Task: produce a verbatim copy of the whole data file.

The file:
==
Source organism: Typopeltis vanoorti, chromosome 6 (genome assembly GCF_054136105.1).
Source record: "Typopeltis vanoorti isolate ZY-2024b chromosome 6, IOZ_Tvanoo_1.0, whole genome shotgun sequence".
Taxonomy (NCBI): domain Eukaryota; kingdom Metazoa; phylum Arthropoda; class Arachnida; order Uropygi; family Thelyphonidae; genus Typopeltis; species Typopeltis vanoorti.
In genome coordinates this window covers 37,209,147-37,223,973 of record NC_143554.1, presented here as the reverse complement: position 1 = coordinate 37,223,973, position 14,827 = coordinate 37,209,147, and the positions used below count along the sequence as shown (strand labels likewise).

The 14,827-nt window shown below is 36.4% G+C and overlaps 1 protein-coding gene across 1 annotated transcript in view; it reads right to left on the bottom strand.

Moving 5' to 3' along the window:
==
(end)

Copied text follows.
Source organism: Typopeltis vanoorti, chromosome 6 (genome assembly GCF_054136105.1).
Source record: "Typopeltis vanoorti isolate ZY-2024b chromosome 6, IOZ_Tvanoo_1.0, whole genome shotgun sequence".
Taxonomy (NCBI): domain Eukaryota; kingdom Metazoa; phylum Arthropoda; class Arachnida; order Uropygi; family Thelyphonidae; genus Typopeltis; species Typopeltis vanoorti.
In genome coordinates this window covers 37,209,147-37,223,973 of record NC_143554.1, presented here as the reverse complement: position 1 = coordinate 37,223,973, position 14,827 = coordinate 37,209,147, and the positions used below count along the sequence as shown (strand labels likewise).

The 14,827-nt window shown below is 36.4% G+C and overlaps 1 protein-coding gene across 1 annotated transcript in view; it reads right to left on the bottom strand.

Moving 5' to 3' along the window: